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Fig 4. CLADE predicts more domains over a range of FDRs.

A. Illustration of the FDR estimation procedure. For each original protein sequence, we make predictions on it and on twenty shuffled sequences concatenated to the original sequence, to allow “real” domains (Y, S) to boost false predictions on the shuffled sequence (domains V, Z, X) when using domain co-occurrence. The estimated FDR is the ratio of false predictions per protein to the total number of predictions per protein. Notice that domain co-occurrence might imply the original protein sequence to be re-annotated (see domain V in the bottom sequence of the drawing). B. Illustration of the four types of annotation that can be induced by the concatenation with a shuffled sequence discussed in the text. C. The y-axis is the number of predicted domains per protein (“signal”), while the x-axis is the FDR (“noise”), so better performing methods have higher curves (more signal for a given noise threshold). CLADE (red) outperforms HMMScan (black), HHblits (green) and DAMA (pink) on the two datasets, 1-mer (top) and 4-mer (bottom), obtained by randomly reshuffling P. falciparum sequences (see text). CLADE has been tested under several restrictions and the resulting FDR curves have been added to the plot: CLADEALV (grey), CLADEBEv (blue) and CLADEBEv-no-cut-off (orange). The inset plot zooms the curves on small FDR values (< 0.001).

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We repeated the construction 20 times and considered as FDR, the average FDR of the 20 experiments. We also checked the second H0 hypothesis introduced above, based on the reshuffling of 4-mers, following the same procedure as for 1-mers. The idea behind this model is that 4-mers within a protein sequence might be more likely to occur than others, since protein sequences might contain repetitive patterns.

A comparison among the tools is reported in Fig 4C (top) (see section “FDR curves” in Methods and S3 Fig), where CLADE is shown to predict a much higher number of domains than HMMScan and HHblits for any fixed noise threshold (that is, the same FDR) for both the 1-mer and the 4-mer reshuffling. HMMScan and CLADE predict a comparable small number of domains in the reshuffled parts, while CLADE predicts more domains than HMMScan on the real parts. In contrast, HHblits performance is highly influenced by two main factors. First, the construction of a profile for the shuffled part of the query sequence introduces extra noise in the evaluation of HHblits, contrary to HMMScan and CLADE that directly work on sequences. This factor seems to particularly affect HHblits in 4-mers, sequences that are harder to analyze than 1-mers. Second, the lack of domain specific cut-off acceptance for HHblits, contrary to HMMScan and CLADE that filter out a large number of false positives due to suitable domain specific cut-offs. Note that such cut-offs are crucial for CLADE. In fact, when we test CLADEBEv-no-cut-off, that is the version of CLADE that does not include the SVM filter, that does not use domain specific cut-offs and that considers a score system based on best E-values only, the behavior of the system is essentially identical to the one of HHblits on 1-mer as illustrated in Fig 4. Compare it with the curve associated to CLADEBEv also. (See curves on the 4-mer plot as well.)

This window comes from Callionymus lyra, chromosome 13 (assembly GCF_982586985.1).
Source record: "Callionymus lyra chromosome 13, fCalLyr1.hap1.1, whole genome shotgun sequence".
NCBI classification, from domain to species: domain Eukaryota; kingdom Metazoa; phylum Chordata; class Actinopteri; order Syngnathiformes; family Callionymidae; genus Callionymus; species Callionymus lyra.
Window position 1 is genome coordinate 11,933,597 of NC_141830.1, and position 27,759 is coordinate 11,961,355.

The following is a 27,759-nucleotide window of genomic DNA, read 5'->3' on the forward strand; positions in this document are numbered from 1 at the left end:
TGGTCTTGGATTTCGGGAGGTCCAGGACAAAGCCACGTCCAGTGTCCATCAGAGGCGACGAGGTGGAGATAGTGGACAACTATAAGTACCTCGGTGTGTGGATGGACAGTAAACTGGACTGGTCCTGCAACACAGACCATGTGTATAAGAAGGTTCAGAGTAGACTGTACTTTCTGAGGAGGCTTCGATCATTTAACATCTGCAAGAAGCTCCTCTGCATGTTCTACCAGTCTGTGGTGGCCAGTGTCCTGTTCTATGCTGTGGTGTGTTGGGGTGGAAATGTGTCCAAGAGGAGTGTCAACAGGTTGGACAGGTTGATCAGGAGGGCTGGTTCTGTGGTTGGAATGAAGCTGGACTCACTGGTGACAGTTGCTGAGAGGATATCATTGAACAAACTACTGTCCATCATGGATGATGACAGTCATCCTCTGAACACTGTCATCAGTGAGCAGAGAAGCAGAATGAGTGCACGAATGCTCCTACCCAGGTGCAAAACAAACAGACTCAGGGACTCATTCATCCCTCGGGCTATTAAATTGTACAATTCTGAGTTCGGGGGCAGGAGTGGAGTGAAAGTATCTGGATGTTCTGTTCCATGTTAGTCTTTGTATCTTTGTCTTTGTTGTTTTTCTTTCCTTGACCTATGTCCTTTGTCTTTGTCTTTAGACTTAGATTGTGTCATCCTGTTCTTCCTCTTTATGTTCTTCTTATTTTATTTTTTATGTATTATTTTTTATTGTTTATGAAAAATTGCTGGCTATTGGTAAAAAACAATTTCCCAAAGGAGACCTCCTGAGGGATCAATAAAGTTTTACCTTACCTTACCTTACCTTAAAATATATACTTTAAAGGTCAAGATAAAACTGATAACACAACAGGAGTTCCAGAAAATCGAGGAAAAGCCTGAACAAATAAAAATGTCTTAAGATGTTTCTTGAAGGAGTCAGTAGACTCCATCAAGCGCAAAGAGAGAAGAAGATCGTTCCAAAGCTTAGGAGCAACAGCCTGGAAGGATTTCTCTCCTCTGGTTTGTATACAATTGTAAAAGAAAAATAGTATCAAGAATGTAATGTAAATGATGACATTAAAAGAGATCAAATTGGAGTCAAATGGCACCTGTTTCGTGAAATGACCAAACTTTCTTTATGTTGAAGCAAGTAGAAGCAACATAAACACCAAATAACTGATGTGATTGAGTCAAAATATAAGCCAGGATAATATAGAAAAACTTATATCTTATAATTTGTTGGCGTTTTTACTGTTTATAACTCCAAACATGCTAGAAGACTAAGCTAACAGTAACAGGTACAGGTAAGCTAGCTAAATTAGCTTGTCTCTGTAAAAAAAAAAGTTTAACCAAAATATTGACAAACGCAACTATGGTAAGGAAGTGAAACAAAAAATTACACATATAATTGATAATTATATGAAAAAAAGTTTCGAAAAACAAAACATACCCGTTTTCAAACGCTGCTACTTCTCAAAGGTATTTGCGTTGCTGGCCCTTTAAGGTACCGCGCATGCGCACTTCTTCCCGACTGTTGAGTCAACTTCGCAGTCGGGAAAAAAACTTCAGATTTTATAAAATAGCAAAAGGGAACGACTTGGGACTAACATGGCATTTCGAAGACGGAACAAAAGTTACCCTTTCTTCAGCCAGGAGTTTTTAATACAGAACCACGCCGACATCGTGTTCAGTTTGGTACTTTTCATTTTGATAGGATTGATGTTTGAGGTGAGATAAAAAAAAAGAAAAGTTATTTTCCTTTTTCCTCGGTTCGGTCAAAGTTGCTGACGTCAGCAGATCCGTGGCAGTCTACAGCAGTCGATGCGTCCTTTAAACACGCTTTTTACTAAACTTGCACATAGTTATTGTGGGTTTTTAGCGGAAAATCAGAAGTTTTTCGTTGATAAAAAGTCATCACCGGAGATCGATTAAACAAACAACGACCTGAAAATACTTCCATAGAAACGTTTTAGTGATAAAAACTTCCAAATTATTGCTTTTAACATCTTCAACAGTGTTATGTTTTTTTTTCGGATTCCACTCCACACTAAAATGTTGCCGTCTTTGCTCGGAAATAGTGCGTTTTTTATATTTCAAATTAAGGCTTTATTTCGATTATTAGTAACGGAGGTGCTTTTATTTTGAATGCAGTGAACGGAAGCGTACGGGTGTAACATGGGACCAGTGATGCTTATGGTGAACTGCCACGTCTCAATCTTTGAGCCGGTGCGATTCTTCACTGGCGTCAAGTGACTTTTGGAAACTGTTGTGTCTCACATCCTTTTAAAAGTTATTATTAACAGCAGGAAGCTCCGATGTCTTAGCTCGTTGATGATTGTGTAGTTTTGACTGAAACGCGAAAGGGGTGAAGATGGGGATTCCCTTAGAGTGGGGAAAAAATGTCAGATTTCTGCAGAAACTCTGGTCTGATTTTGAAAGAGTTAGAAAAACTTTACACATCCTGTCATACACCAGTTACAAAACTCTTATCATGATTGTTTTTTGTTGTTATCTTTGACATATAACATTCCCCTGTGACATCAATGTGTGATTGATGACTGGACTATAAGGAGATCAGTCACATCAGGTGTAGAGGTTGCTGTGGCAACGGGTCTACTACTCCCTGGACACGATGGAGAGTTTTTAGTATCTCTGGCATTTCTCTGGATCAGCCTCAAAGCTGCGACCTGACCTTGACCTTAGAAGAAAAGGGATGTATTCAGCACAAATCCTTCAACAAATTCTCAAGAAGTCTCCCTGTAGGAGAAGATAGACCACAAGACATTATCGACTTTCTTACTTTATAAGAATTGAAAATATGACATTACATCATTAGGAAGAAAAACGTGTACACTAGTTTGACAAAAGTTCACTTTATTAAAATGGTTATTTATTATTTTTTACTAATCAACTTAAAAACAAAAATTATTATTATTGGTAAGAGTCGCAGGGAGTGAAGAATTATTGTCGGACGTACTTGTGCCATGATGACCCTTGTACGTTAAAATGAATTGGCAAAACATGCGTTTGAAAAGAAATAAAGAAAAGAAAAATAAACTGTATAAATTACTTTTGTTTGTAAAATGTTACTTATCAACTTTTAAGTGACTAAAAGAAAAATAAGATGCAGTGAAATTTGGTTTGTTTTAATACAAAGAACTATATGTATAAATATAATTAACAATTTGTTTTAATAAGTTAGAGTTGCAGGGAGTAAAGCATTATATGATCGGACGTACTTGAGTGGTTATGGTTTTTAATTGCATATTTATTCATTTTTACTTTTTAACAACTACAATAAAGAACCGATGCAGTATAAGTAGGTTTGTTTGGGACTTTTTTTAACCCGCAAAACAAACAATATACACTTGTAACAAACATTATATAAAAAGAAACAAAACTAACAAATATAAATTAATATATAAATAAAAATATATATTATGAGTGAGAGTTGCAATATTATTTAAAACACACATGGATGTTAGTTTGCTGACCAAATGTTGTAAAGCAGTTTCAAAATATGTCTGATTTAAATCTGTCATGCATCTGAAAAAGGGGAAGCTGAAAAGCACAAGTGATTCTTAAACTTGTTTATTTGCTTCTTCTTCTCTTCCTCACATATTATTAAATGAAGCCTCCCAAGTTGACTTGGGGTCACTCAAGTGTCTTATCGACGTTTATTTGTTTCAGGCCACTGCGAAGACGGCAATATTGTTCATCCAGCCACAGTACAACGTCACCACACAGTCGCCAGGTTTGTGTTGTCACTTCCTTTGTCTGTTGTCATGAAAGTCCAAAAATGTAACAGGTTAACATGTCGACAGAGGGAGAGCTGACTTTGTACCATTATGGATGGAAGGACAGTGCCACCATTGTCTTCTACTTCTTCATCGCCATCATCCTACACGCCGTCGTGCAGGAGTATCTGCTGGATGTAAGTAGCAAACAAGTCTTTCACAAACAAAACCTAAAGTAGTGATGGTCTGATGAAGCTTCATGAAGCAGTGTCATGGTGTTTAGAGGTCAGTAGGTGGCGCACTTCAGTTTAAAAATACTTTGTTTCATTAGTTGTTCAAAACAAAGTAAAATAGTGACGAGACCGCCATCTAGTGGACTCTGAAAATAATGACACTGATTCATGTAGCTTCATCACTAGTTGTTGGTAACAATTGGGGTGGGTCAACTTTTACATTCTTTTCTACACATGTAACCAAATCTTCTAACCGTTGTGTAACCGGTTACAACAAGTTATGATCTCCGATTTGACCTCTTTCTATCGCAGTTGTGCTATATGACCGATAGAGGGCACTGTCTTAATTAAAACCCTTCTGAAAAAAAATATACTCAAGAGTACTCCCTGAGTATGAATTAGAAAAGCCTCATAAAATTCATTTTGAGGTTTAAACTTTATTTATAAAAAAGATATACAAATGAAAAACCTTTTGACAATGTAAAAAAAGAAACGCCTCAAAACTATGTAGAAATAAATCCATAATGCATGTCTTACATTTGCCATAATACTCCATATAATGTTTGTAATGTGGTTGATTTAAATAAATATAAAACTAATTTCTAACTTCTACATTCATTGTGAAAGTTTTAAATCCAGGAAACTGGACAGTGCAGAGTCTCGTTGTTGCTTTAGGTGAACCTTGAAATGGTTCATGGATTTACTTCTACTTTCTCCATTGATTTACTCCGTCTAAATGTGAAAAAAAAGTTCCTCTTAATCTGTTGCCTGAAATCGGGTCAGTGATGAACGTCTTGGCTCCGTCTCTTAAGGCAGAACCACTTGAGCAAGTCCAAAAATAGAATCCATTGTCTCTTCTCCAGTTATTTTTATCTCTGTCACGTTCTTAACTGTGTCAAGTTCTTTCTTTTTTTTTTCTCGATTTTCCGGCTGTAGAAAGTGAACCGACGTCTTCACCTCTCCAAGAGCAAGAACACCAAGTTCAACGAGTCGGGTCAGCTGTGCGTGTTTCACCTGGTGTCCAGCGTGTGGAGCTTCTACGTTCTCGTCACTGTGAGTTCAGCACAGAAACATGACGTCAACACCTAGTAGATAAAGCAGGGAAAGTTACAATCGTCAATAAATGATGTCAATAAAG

In conclusion, we started from random sequences, relatively far from real protein sequences, and showed that CLADE has a significantly different behavior from HMMScan and HHblits on these datasets. Notice that the two H0 hypotheses would ask for the three tools to minimize the number of predictions in random sequences. Even if HMMScan and CLADE detect some domain, their performances remain very good as shown by the plots. HHblits’ lack of filtering for false positives explains its poorer performance. It is interesting to notice that DAMA [27], the tool used in CLADE 3rd step for reconstructing the best architecture from domain hits, performs better than HMMScan based on E-value, when it is evaluated on hits obtained with SCMs, as reported in Fig 4C. The CLADE curve evaluates how much the usage of CCMs improves annotation compared to the usage of SCMs only. Note that DAMA is today the state-of-the-art method compared to tools handling domain co-occurrence such as MDA [23], CODD [24] and dPUC [26]. The curves demonstrate that, by combining DAMA with clade-centered models, domain annotation highly improves.

Note that Fig 4C reports the behavior of CLADE when the model library is restricted to CCMs from the Alveolata clade only (CLADEALV). One observes that at the same FDR value, the number of predictions is much lower for CLADEALV than for CLADE.

Analysis of the dataset of all P. falciparum proteins

Upheld by CLADE performance on the SCOP benchmark datasets and the FDR tests, we checked whether CLADE could significantly contribute to the identification of domains within the full set of P. falciparum proteins. A large number (2464) of P. falciparum proteins has no identified domain in PlasmoDB and it remains with no domain identification (2068) even after the analysis of existing in silico predictive methods [2, 24, 26]. We performed a large scale domain prediction and compared CLADE results against annotations obtained with HMMScan.